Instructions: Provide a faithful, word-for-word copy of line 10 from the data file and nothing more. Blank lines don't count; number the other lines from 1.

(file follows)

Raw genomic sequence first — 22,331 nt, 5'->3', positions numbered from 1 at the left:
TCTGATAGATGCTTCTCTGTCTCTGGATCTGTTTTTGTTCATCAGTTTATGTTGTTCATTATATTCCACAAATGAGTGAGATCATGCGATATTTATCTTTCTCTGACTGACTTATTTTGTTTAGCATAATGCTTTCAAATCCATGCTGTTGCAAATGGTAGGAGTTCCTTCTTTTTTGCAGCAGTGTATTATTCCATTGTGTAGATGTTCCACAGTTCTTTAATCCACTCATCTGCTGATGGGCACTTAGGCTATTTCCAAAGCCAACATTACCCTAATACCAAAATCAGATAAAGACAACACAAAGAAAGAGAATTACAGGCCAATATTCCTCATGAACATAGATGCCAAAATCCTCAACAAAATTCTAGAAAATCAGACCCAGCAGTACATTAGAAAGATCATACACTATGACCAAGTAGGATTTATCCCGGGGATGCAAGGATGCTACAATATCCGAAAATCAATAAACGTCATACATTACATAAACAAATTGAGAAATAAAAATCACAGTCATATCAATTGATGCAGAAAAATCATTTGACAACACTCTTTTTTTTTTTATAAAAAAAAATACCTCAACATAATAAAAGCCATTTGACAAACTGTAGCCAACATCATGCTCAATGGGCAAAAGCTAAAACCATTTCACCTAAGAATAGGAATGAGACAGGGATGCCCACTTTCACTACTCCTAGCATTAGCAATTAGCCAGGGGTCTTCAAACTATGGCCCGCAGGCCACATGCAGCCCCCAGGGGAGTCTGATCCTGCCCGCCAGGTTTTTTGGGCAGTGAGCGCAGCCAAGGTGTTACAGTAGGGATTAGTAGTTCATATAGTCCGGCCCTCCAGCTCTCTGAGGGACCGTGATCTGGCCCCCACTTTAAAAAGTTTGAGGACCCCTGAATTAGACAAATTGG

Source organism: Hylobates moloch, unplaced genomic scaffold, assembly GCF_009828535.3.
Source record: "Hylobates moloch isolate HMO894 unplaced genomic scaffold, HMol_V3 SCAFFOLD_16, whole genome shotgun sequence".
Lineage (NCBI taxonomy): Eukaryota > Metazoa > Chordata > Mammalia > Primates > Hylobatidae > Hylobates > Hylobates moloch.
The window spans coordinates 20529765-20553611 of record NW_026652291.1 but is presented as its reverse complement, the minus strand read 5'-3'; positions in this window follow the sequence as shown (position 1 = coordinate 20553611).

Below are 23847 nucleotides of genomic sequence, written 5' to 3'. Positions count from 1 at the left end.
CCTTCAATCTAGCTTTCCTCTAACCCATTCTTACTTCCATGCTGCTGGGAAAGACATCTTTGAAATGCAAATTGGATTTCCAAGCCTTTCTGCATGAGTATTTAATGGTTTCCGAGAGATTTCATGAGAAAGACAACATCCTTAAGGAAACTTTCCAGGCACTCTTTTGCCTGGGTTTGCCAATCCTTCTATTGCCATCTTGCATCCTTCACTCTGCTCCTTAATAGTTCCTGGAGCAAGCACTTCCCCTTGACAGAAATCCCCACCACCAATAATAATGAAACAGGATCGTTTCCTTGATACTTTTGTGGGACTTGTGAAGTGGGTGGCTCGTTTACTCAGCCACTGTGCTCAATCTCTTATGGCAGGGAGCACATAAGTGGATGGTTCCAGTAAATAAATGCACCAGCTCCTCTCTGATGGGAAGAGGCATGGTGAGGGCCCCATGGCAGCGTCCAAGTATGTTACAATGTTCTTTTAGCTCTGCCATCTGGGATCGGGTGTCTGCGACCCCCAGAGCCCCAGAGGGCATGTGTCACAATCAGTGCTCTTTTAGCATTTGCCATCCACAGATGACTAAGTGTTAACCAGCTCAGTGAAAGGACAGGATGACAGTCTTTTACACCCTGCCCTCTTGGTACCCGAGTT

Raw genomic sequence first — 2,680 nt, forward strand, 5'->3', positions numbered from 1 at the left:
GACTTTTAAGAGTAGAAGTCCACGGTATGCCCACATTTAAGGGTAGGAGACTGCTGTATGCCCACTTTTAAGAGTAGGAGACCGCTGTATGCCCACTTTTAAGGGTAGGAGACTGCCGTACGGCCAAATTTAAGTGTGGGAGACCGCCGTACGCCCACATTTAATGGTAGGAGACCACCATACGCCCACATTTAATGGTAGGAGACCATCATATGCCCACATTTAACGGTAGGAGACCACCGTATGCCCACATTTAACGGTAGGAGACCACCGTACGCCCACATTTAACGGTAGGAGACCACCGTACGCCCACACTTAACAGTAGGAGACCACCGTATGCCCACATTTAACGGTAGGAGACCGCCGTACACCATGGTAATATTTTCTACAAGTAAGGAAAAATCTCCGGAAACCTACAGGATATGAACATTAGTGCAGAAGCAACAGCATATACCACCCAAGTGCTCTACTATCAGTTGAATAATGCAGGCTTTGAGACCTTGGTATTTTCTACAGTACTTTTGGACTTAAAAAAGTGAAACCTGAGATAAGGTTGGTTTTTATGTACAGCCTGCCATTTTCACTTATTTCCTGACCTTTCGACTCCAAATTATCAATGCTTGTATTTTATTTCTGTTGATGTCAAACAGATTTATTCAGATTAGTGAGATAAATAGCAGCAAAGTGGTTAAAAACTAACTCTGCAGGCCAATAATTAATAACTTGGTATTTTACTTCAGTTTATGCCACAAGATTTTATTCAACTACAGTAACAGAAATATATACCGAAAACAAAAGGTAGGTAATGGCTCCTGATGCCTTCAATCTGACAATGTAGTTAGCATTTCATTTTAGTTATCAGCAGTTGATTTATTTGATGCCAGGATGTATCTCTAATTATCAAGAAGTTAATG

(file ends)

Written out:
GACTTTTAAGAGTAGAAGTCCACGGTATGCCCACATTTAAGGGTAGGAGACTGCTGTATGCCCACTTTTAAGAGTAGGAGACCGCTGTATGCCCACTTTTAAGGGTAGGAGACTGCCGTACGGCCAAATTTAAGTGTGGGAGACCGCCGTACGCCCACATTTAATGGTAGGAGACCACCATACGCCCACATTTAATGGTAGGAGACCATCATATGCCCACATTTAACGGTAGGAGACCACCGTATGCCCACATTTAACGGTAGGAGACCACCGTACGCCCACATTTAACGGTAGGAGACCACCGTACGCCCACACTTAACAGTAGGAGACCACCGTATGCCCACATTTAACGGTAGGAGACCGCCGTACACCATGGTAATATTTTCTACAAGTAAGGAAAAATCTCCGGAAACCTACAGGATATGAACATTAGTGCAGAAGCAACAGCATATACCACCCAAGTGCTCTACTATCAGTTGAATAATGCAGGCTTTGAGACCTTGGTATTTTCTACAGTACTTTTGGACTTAAAAAAGTGAAACCTGAGATAAGGTTGGTTTTTATGTACAGCCTGCCATTTTCACTTATTTCCTGACCTTTCGACTCCAAATTATCAATGCTTGTATTTTATTTCTGTTGATGTCAAACAGATTTATTCAGATTAGTGAGATAAATAGCAGCAAAGTGGTTAAAAACTAACTCTGCAGGCCAATAATTAATAACTTGGTATTTTACTTCAGTTTATGCCACAAGATTTTATTCAACTACAGTAACAGAAATATATACCGAAAACAAAAGGTAGGTAATGGCTCCTGATGCCTTCAATCTGACAATGTAGTTAGCATTTCATTTTAGTTATCAGCAGTTGATTTATTTGATGCCAGGATGTATCTCTAATTATCAAGAAGTTAATG